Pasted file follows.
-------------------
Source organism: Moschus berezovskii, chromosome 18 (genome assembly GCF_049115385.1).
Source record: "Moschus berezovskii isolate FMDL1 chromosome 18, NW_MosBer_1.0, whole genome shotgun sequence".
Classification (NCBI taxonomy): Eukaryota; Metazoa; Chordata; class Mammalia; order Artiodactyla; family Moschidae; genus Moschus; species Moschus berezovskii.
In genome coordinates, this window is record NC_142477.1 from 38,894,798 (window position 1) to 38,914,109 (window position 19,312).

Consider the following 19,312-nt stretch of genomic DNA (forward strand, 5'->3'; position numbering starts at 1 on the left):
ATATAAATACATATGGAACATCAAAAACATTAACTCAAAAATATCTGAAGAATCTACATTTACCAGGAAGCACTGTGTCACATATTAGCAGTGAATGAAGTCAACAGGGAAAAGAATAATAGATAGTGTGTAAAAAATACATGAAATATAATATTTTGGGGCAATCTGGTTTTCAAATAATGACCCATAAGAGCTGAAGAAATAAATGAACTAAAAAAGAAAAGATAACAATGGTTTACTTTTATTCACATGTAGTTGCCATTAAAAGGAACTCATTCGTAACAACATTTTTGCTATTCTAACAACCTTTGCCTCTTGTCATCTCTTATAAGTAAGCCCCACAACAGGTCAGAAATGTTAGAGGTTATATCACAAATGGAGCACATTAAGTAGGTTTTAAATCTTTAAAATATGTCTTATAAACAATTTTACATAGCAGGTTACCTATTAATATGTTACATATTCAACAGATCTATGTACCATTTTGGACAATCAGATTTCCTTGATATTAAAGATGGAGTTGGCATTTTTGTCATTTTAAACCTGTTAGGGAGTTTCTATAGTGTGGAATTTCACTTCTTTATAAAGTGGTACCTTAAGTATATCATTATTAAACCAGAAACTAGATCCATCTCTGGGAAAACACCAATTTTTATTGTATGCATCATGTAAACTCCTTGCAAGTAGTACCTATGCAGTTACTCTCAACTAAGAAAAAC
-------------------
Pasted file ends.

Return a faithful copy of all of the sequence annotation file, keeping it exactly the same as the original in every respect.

Source organism: Moschus berezovskii, chromosome 18 (genome assembly GCF_049115385.1).
Source record: "Moschus berezovskii isolate FMDL1 chromosome 18, NW_MosBer_1.0, whole genome shotgun sequence".
Classification (NCBI taxonomy): Eukaryota; Metazoa; Chordata; class Mammalia; order Artiodactyla; family Moschidae; genus Moschus; species Moschus berezovskii.
In genome coordinates, this window is record NC_142477.1 from 38,894,798 (window position 1) to 38,914,109 (window position 19,312).

Consider the following 19,312-nt stretch of genomic DNA (forward strand, 5'->3'; position numbering starts at 1 on the left):
ATATAAATACATATGGAACATCAAAAACATTAACTCAAAAATATCTGAAGAATCTACATTTACCAGGAAGCACTGTGTCACATATTAGCAGTGAATGAAGTCAACAGGGAAAAGAATAATAGATAGTGTGTAAAAAATACATGAAATATAATATTTTGGGGCAATCTGGTTTTCAAATAATGACCCATAAGAGCTGAAGAAATAAATGAACTAAAAAAGAAAAGATAACAATGGTTTACTTTTATTCACATGTAGTTGCCATTAAAAGGAACTCATTCGTAACAACATTTTTGCTATTCTAACAACCTTTGCCTCTTGTCATCTCTTATAAGTAAGCCCCACAACAGGTCAGAAATGTTAGAGGTTATATCACAAATGGAGCACATTAAGTAGGTTTTAAATCTTTAAAATATGTCTTATAAACAATTTTACATAGCAGGTTACCTATTAATATGTTACATATTCAACAGATCTATGTACCATTTTGGACAATCAGATTTCCTTGATATTAAAGATGGAGTTGGCATTTTTGTCATTTTAAACCTGTTAGGGAGTTTCTATAGTGTGGAATTTCACTTCTTTATAAAGTGGTACCTTAAGTATATCATTATTAAACCAGAAACTAGATCCATCTCTGGGAAAACACCAATTTTTATTGTATGCATCATGTAAACTCCTTGCAAGTAGTACCTATGCAGTTACTCTCAACTAAGAAAAAC